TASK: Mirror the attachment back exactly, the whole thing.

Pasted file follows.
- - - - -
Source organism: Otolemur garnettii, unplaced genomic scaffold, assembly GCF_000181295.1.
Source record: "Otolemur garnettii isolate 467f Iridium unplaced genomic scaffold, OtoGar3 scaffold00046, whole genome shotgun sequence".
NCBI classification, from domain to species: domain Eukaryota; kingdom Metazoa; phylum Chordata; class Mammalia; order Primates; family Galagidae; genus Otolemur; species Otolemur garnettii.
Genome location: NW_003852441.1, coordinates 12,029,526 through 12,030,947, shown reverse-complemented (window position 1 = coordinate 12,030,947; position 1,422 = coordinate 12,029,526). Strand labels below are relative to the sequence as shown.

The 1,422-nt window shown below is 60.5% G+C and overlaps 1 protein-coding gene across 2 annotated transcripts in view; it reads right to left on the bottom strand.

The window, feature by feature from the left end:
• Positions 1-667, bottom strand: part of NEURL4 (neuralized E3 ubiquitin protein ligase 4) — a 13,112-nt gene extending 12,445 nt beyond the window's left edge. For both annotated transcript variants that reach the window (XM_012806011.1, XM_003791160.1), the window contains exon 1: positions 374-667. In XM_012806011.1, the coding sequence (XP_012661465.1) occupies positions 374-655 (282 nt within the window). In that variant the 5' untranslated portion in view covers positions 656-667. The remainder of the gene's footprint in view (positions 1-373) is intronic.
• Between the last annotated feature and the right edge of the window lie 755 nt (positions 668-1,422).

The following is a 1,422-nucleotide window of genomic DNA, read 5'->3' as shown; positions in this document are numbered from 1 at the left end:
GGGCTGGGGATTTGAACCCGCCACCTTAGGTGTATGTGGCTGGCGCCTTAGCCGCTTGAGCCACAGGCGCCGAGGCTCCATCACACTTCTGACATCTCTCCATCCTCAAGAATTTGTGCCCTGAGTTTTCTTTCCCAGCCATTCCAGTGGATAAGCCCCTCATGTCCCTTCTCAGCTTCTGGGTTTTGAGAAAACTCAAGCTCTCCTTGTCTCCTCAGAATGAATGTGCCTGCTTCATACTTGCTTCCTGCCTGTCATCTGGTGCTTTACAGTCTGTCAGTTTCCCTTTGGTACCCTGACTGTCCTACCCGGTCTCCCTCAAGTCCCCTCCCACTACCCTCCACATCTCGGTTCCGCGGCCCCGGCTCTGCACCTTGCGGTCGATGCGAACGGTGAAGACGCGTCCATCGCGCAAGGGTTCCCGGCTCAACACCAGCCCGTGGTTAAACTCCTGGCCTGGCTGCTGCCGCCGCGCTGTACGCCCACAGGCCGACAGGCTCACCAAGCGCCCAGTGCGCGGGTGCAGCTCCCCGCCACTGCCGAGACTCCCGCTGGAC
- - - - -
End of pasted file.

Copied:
Source organism: Otolemur garnettii, unplaced genomic scaffold, assembly GCF_000181295.1.
Source record: "Otolemur garnettii isolate 467f Iridium unplaced genomic scaffold, OtoGar3 scaffold00046, whole genome shotgun sequence".
NCBI classification, from domain to species: domain Eukaryota; kingdom Metazoa; phylum Chordata; class Mammalia; order Primates; family Galagidae; genus Otolemur; species Otolemur garnettii.
Genome location: NW_003852441.1, coordinates 12,029,526 through 12,030,947, shown reverse-complemented (window position 1 = coordinate 12,030,947; position 1,422 = coordinate 12,029,526). Strand labels below are relative to the sequence as shown.

The 1,422-nt window shown below is 60.5% G+C and overlaps 1 protein-coding gene across 2 annotated transcripts in view; it reads right to left on the bottom strand.

The window, feature by feature from the left end:
• Positions 1-667, bottom strand: part of NEURL4 (neuralized E3 ubiquitin protein ligase 4) — a 13,112-nt gene extending 12,445 nt beyond the window's left edge. For both annotated transcript variants that reach the window (XM_012806011.1, XM_003791160.1), the window contains exon 1: positions 374-667. In XM_012806011.1, the coding sequence (XP_012661465.1) occupies positions 374-655 (282 nt within the window). In that variant the 5' untranslated portion in view covers positions 656-667. The remainder of the gene's footprint in view (positions 1-373) is intronic.
• Between the last annotated feature and the right edge of the window lie 755 nt (positions 668-1,422).

The following is a 1,422-nucleotide window of genomic DNA, read 5'->3' as shown; positions in this document are numbered from 1 at the left end:
GGGCTGGGGATTTGAACCCGCCACCTTAGGTGTATGTGGCTGGCGCCTTAGCCGCTTGAGCCACAGGCGCCGAGGCTCCATCACACTTCTGACATCTCTCCATCCTCAAGAATTTGTGCCCTGAGTTTTCTTTCCCAGCCATTCCAGTGGATAAGCCCCTCATGTCCCTTCTCAGCTTCTGGGTTTTGAGAAAACTCAAGCTCTCCTTGTCTCCTCAGAATGAATGTGCCTGCTTCATACTTGCTTCCTGCCTGTCATCTGGTGCTTTACAGTCTGTCAGTTTCCCTTTGGTACCCTGACTGTCCTACCCGGTCTCCCTCAAGTCCCCTCCCACTACCCTCCACATCTCGGTTCCGCGGCCCCGGCTCTGCACCTTGCGGTCGATGCGAACGGTGAAGACGCGTCCATCGCGCAAGGGTTCCCGGCTCAACACCAGCCCGTGGTTAAACTCCTGGCCTGGCTGCTGCCGCCGCGCTGTACGCCCACAGGCCGACAGGCTCACCAAGCGCCCAGTGCGCGGGTGCAGCTCCCCGCCACTGCCGAGACTCCCGCTGGAC